Anchors for my life

Dec 18, 2013Acceptance, Habits of Success, Letting Go0 comments

anchorAnother New Year approaches, and our lives seem to move along faster than ever. I have a theory—the perceived speed of time passing tends to match our current age.

Don’t we all remember how long it used to take for Christmas to get here, before we became a teenager, got our driver’s license or finished high school. We thought those epic moments would never arrive.

Next year, I’ll be motoring through life at 67 miles per hour.

At that pace, it’s easy to miss the big picture, to drift and lose our way—especially when our lives are crammed with non-stop activity. I think there’s a numbing effect by staying extremely busy. It feeds the performance principle in us. We like the way it props up our sense of worthiness.  The more we can juggle, the more deserving we become. Please think about that for a while.

One antidote to our frenzied existence is to set our priorities, write down a few goals, develop a good plan. Maybe create a “Personal Mission Statement.” Great habits I personally believe can make a difference.

Don’t worry. I’m not gearing up for another talk on goal-setting. Not this year. I’d rather get us all talking about our deepest personal intentions for the coming year.

Instead of lengthening our to-do list, let’s strip down to a few things we think matter the most. What will remain constant in my life? Where will I plant my heart every day, regardless of how many people I please or disappoint, how many emails I read and answer, how much money I make or what I accomplish by the end of the day? What lasting habits will anchor me to my true self and deepest desires in 2014?

I’ve only got three for us. These habits have worked their way into my life over the last few years. Not completely, but significantly. Everyone must find his or her own anchors. These three continue to keep me grounded, drifting less. And, please note that they flow from the inside out.


For this anchor—for this habit of the heart—I need silence and I need solitude. Nothing in our culture invites me into this daily ritual. My first challenge is to climb over the mountain of guilt and shame for “wasting” so much time. It feels selfish to invest so much David time. But I push through anyway, keeping my personal appointment to sit in the silence. I miss some days. But like food and water, I can’t go long without it. I can’t miss this sacred time with me. It’s a matter of personal survival.

I set the timer on my iPhone for 20 minutes and I sit—breathing, blinking, calmly watching my thoughts pass like the boats and rafts and logs floating down a river. They are the people, places, things and circumstances I think and talk about all day long. I don’t argue with them. I don’t judge them. I simply watch them.  And, I accept them. Eventually, I let them go. For me, this is prayer.

I’m terrible at this habit. When I started, I was good for 5 minutes max. Some days my mind wanders like a herd of cats and before I know it, I’m fixing someone’s life, remembering to call a customer or stewing about a team member who put a guilt trip on me. But, I keep showing up.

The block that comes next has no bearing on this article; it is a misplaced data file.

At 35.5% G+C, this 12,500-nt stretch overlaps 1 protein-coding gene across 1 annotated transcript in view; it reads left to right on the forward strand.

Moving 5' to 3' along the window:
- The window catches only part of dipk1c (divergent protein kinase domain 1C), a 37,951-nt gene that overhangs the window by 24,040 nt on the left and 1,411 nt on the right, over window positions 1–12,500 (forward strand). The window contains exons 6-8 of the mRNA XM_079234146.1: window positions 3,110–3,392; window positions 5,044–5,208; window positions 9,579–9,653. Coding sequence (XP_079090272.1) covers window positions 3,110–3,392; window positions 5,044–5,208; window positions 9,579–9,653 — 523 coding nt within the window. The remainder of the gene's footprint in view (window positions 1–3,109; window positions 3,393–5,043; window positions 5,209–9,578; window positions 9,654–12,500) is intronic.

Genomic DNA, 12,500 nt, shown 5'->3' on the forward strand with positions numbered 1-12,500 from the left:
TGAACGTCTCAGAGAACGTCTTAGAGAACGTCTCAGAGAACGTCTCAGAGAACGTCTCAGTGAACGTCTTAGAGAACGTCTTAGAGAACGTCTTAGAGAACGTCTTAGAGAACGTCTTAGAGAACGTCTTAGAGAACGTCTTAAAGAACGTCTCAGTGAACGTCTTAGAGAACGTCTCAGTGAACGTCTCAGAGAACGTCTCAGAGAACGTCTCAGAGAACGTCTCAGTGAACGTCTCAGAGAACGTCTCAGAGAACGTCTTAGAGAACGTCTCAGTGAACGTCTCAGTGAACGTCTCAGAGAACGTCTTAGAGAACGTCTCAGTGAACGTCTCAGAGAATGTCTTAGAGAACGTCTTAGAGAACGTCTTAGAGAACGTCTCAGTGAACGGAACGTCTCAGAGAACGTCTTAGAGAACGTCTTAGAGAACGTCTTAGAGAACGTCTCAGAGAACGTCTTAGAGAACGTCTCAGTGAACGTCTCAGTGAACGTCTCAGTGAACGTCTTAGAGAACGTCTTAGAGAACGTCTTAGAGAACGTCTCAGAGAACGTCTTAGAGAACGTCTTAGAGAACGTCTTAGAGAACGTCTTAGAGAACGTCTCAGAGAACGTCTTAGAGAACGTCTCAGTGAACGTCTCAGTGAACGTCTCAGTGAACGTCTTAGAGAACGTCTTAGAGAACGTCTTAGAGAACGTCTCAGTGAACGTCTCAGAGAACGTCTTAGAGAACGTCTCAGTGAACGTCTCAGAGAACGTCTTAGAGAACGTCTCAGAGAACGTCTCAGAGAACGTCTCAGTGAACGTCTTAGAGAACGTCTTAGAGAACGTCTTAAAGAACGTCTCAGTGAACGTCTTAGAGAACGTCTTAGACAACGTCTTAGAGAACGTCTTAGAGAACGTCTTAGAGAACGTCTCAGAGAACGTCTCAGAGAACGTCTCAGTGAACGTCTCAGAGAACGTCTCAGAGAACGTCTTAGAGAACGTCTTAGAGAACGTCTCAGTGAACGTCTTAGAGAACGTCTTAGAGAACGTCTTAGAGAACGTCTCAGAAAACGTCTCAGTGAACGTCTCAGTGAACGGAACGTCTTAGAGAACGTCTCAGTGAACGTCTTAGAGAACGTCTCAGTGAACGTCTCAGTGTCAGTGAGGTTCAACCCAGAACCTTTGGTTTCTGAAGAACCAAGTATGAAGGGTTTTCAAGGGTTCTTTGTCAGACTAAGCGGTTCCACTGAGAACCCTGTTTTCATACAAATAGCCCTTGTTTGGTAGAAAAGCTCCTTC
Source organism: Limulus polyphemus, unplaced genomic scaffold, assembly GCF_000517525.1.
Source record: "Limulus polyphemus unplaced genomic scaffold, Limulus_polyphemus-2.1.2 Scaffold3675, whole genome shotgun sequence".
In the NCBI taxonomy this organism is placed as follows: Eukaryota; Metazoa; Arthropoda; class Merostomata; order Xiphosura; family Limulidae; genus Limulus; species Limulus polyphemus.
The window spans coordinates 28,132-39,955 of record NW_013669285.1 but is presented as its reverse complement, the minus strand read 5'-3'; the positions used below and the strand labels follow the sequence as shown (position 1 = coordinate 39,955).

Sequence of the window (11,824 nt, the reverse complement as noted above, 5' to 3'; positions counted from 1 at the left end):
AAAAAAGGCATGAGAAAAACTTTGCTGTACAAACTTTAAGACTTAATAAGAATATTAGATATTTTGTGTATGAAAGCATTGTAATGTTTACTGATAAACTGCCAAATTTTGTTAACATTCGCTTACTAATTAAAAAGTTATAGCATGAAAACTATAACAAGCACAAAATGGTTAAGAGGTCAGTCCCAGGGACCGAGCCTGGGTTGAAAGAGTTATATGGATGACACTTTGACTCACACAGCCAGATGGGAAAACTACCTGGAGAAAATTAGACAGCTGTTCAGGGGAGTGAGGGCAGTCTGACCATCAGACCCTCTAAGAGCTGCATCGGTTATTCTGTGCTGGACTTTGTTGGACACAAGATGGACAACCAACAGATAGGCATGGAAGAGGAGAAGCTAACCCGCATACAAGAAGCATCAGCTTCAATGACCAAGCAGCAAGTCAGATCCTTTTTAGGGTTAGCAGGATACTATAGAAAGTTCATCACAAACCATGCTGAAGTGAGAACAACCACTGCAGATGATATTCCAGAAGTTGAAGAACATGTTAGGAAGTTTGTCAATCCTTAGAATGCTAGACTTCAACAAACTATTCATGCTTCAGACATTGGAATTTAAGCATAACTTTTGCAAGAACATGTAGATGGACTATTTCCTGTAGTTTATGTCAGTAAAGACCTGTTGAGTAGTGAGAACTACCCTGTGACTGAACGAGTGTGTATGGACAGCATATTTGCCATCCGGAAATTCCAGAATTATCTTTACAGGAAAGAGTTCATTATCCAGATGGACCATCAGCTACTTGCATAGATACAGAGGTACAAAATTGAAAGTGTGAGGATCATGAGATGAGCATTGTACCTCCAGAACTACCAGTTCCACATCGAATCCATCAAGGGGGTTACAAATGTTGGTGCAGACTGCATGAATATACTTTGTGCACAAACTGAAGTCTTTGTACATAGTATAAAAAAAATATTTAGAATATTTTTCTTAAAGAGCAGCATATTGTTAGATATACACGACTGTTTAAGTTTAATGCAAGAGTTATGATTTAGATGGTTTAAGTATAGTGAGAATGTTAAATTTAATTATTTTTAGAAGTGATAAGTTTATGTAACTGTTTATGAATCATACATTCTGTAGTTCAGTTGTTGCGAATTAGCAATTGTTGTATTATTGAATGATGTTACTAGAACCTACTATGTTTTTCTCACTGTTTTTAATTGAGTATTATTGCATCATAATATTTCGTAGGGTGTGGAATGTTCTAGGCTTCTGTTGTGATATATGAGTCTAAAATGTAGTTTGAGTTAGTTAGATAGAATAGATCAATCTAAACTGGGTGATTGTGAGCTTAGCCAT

In spite of the wandering thoughts and lingering resentments that keep floating through, this daily practice changes me. Most of the time I can’t see it. But once in a while, a rigid attitude will soften or my hard-wired reaction to a difficult person will slide gently toward forgiveness—without any conscious effort on my part. I just smile and say, “How about that. Isn’t that interesting? Thank you.”

If he does nothing else, a good friend will listen to us. How can we possibly inspire, teach and motivate a new rep until we hear their dreams and understand their “why”.  Only then do we have a legitimate shot at helping someone craft a vision and develop a path to realizing his dream.

Doesn’t it make sense that we must learn to listen to ourselves with as much caring presence. Listening to my heart is how I uncover and design a life—and a business—with purpose.

We must not rush the process. Over time, silence and solitude give birth to wisdom and inner confidence. For 20 minutes (or less) we set aside our pressing personal agenda and loosen our grip on all the critical outcomes in our lives.  This is not the time to count and measure results. Instead, we learn to give our commitments a little break. Ease up on our Make It Happen mantra.

Eventually, this patience and acceptance toward ourselves will free up the creative juices within. If we take good notes and keep listening to our heart, it will give up the secrets that have been hidden from us for so long. We can all live without happiness, but none of us can live without meaning—the one thing we will never find on the surface of our lives. After long and careful listening we will begin to knowThis is the life I want. This is the life I was created for.

Anchors like this one take a while to drop into the deep water, stabilize our confidence and focus. Habits like this one take more time than most of us have been willing to give.

We ask our customers to give Juice Plus+ a mere four months to make a difference.  We deserve as much.

That’s Anchor Number One. I’ll explore the other two in the next blog.

Merry Christmas, and The Richest Blessings to all in our Juice Plus+ family around the world.


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